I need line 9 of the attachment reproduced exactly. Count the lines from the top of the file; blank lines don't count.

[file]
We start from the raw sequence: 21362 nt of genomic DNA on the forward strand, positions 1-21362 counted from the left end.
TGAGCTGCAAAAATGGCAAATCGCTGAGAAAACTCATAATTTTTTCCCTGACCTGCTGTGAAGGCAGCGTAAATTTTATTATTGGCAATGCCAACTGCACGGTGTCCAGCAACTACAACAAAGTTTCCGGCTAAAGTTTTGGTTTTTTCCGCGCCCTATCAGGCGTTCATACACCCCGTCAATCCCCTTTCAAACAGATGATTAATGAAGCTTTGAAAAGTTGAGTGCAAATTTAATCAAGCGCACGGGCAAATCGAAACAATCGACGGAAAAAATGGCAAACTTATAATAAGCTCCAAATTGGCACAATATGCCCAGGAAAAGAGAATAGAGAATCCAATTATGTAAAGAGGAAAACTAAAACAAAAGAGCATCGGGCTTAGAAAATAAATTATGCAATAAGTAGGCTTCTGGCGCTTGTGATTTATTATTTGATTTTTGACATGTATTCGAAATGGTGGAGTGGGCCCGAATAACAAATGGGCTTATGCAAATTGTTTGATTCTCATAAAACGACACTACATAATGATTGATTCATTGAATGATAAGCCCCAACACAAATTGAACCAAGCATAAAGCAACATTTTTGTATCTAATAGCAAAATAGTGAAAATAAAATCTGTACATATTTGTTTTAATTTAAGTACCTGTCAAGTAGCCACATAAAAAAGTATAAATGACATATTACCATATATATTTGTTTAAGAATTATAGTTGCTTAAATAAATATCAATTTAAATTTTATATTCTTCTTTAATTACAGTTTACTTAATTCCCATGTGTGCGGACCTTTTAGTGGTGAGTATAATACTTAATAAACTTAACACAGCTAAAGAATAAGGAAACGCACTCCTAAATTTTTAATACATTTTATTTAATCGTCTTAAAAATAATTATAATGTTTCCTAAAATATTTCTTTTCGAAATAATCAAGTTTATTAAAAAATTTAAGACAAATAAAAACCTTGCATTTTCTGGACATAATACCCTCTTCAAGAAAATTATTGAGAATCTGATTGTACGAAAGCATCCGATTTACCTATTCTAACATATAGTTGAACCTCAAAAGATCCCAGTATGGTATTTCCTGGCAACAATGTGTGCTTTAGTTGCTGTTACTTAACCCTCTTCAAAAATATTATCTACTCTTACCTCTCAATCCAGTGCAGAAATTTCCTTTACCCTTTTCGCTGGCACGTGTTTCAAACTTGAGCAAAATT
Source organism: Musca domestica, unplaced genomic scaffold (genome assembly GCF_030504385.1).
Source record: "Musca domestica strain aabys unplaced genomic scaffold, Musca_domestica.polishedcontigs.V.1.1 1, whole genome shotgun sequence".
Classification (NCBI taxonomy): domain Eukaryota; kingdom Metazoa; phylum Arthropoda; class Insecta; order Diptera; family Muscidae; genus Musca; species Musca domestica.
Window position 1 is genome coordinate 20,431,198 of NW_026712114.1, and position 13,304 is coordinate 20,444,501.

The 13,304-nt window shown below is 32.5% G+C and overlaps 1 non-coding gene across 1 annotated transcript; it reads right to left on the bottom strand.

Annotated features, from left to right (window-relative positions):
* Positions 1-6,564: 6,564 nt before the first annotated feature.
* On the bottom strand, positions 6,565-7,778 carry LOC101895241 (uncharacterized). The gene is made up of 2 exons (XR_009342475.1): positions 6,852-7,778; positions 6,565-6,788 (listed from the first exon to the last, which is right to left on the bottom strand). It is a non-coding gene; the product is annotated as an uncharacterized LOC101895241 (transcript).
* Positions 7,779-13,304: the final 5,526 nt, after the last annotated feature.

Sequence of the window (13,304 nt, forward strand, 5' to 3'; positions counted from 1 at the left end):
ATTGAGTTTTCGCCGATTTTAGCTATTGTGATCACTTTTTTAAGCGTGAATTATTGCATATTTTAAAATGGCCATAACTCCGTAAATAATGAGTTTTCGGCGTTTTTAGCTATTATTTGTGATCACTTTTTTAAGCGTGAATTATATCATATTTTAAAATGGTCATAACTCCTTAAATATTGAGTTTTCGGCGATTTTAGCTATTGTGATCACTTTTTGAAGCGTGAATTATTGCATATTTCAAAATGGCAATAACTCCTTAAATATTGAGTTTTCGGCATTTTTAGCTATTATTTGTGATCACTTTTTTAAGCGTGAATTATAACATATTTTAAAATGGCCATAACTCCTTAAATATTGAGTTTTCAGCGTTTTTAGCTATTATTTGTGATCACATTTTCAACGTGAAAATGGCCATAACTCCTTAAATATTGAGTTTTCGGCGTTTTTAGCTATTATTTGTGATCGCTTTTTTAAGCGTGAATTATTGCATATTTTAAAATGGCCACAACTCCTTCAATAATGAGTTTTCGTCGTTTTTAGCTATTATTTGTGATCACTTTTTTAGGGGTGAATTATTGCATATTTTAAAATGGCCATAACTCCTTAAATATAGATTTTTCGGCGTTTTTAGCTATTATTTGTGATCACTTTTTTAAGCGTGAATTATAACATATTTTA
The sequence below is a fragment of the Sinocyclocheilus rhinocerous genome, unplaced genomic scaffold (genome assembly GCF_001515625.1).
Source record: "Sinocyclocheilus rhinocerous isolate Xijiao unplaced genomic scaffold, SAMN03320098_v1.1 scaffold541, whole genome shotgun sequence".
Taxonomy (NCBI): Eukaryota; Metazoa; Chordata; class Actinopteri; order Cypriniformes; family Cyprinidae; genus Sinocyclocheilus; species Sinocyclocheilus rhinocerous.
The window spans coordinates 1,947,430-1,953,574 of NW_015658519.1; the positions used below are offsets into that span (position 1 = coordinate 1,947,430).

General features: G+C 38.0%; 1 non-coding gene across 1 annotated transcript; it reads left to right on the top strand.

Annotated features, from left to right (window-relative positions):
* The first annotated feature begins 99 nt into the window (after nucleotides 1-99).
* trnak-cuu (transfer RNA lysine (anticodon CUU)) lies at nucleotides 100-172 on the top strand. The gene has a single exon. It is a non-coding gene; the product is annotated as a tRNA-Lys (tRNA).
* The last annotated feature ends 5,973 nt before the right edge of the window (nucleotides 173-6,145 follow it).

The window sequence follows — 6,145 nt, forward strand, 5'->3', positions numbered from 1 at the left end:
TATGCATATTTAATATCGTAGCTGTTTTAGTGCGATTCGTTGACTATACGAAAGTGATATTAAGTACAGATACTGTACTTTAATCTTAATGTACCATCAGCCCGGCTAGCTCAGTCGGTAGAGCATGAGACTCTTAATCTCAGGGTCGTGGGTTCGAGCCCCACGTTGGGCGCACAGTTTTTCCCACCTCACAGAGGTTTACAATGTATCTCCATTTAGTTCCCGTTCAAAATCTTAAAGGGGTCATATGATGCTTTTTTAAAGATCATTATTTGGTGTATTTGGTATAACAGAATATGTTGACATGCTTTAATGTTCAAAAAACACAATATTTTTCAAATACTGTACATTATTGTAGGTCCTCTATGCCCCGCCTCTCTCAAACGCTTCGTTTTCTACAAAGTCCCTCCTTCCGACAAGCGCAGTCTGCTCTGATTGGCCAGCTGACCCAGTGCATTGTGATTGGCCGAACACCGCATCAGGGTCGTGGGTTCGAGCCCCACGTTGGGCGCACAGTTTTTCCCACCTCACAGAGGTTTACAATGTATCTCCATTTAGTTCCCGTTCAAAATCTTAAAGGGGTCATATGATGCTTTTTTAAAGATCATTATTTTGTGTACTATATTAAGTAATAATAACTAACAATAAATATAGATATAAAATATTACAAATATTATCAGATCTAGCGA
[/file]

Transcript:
* Positions 1-6,564: 6,564 nt before the first annotated feature.